The Supreme Court today issued notice in a special leave petition filed by Orissa Administrative Tribunal Bar Association challenging Orissa High Court's order of upholding notification issued by the Department of Personnel and Training of the Central Government dated 2nd August 2019 abolishing Odisha Administrative Tribunal ("OAT").
A Bench of Justices LN Rao, Sanjiv Khanna and BR Gavai also directed for the completion of pleadings within a period of eight weeks.
During the course of hearing, notice was accepted by Advocate Sibo Shankar on behalf of the State of Odisha.
Case Before Orissa High Court
In an elaborate order, a division bench comprising Chief Justice S. Muralidhar and Justice B.P. Routray on June 7, 2021 observed that there was sufficient material to support the view of the State Government that OAT did not serve the purpose of delivery of speedy justice to the litigants.
"It appears that with passage of time in the experimental phase of ATs (Administrative Tribunals), a call had to be taken by many of the State Governments about the efficacy of continuing with the SATs based on their performance and the outcomes. They have tried the experiment for over three decades and feel the need for a change. It may not be proper for the High Court to decide to overturn that decision only because a different view is possible. Again from the point of view of the litigant unless the 'bypass' of a Tribunal is as good as the 'highway' of a High Court, the assurance of equal and fair justice may be rendered illusory," the High Court had observed.
On the aspect of whether it was mandatory for establishing SAT under Article 323A (1) of the Constitution, the bench had observed that merely because the High Courts were overburdened with pending cases, it could not be said that the word 'may' should be read as 'shall'.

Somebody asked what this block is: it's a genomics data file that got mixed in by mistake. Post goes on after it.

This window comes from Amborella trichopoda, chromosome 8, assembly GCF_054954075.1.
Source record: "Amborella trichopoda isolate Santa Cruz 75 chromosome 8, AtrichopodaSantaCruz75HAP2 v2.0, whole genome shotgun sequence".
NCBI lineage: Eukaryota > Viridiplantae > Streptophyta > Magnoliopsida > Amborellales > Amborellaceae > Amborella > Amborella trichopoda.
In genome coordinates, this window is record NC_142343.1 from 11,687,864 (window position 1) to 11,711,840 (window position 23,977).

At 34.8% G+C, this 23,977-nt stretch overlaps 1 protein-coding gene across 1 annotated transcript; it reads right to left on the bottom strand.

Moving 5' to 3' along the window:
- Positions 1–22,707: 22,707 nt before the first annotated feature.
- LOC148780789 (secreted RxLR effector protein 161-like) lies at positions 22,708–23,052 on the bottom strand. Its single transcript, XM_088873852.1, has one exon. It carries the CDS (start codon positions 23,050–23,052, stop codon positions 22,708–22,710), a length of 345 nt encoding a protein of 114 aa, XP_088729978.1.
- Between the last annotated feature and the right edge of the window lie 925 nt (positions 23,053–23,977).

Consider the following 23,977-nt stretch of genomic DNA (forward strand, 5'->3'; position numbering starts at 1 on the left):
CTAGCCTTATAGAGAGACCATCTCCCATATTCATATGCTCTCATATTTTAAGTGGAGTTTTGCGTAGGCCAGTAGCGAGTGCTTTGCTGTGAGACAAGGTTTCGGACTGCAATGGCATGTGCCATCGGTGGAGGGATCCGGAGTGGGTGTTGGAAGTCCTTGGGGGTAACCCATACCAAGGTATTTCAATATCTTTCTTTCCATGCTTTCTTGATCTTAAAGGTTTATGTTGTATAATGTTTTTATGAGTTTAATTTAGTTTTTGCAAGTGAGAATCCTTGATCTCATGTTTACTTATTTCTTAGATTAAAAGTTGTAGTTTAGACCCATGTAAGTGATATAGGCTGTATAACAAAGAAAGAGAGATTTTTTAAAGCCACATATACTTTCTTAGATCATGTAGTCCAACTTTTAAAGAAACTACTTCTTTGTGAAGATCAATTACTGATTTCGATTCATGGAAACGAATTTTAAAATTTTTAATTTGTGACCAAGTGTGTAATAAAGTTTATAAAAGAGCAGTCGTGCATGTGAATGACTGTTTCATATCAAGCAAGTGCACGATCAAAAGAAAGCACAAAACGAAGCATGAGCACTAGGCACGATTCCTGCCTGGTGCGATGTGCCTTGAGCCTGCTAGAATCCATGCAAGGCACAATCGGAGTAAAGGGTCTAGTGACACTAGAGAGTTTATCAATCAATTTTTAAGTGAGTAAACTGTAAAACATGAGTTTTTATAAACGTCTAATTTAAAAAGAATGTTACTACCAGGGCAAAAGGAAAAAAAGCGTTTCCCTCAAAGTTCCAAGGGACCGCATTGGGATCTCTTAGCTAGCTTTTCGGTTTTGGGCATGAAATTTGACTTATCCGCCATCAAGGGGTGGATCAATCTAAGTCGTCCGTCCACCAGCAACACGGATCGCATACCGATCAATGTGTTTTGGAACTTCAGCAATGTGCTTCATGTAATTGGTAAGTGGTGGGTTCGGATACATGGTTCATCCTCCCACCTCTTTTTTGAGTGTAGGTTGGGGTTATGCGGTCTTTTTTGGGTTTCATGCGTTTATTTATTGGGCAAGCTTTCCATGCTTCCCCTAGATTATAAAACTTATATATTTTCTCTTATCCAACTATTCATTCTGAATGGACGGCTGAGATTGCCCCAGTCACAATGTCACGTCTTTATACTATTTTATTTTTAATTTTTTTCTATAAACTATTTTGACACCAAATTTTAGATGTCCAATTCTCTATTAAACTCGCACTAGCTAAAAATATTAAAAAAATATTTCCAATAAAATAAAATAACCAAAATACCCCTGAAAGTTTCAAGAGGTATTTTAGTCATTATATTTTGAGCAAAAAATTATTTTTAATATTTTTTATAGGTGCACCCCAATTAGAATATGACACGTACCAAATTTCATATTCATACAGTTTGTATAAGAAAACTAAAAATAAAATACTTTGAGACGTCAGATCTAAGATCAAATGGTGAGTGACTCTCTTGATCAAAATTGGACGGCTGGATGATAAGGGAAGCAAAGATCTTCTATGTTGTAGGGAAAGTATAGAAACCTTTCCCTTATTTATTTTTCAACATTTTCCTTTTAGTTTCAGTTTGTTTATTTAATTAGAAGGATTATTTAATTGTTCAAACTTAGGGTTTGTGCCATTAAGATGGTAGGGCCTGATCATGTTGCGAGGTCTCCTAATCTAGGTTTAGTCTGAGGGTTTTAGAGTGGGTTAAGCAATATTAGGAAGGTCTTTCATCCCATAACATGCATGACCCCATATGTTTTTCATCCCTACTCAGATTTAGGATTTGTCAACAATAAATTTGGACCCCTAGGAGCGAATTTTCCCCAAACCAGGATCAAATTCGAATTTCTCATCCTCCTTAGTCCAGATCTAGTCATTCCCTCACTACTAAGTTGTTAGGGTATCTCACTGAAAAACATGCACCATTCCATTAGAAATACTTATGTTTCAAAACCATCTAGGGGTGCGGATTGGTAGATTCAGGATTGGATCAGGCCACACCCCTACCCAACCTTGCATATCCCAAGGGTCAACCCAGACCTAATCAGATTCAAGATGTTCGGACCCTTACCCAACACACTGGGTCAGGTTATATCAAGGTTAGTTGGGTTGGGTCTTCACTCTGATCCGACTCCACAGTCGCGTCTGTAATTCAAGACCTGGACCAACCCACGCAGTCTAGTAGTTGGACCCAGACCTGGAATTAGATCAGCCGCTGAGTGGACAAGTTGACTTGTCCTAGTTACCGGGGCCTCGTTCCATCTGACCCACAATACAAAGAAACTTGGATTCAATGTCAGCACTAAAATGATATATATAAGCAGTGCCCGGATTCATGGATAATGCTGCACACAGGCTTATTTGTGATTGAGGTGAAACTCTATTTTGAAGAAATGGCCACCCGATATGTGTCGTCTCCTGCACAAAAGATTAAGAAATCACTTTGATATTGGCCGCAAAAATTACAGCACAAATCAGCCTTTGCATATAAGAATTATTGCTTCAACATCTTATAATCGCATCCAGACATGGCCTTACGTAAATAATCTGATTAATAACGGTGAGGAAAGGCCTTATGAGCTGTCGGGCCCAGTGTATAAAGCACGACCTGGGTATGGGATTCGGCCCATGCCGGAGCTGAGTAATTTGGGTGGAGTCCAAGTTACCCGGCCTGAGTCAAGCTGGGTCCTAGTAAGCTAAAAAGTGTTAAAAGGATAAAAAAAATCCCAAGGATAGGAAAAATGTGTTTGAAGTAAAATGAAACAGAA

The High Court had also opined that since the notification of abolishing OAT was an administrative decision and not quasi-judicial, there was no bar on State and Central Government to rescind notification establishing OAT by invoking Section 21 of the General Clauses Act r/w Section 4(2) of the AT Act.
Establishment Of Orissa Administrative Tribunal
The Central Government established the OAT by a notification dated 4th July, 1986 published in the Gazette of India. The OAT began functioning as such with effect from 14th July, 1986.
However, in the decision in L. Chandra Kumar v. Union of India AIR 1997 SC 1125, a 7 judge Constitution bench of the Supreme Court held that Clause 2(d) of Article 323-A and Clause 3(d) of Article 323-B, to the extent they exclude the jurisdiction of the High Courts and the Supreme Court under Articles 226/227 and 32 of the Constitution, are unconstitutional.
The State of Odisha Cabinet had on 9th September 2015 approved the proposal of the abolition of OAT after observing that the decision would reduce the burden of the litigation of the Government and also reduce the time for resolution of the disputes. The Government of Odisha stated that it would take appropriate action to further strengthen the High Court including increase of judgeship to deal with the additional workload at the level of the High Court after abolition of the OAT.
It was then on 2nd August 2019 that the DoPT published the impugned notification rescinding the earlier notification dated 4th July 1986 establishing the OAT.
Case Title: Orissa Administrative Tribunal Bar Association v Union of India and Ors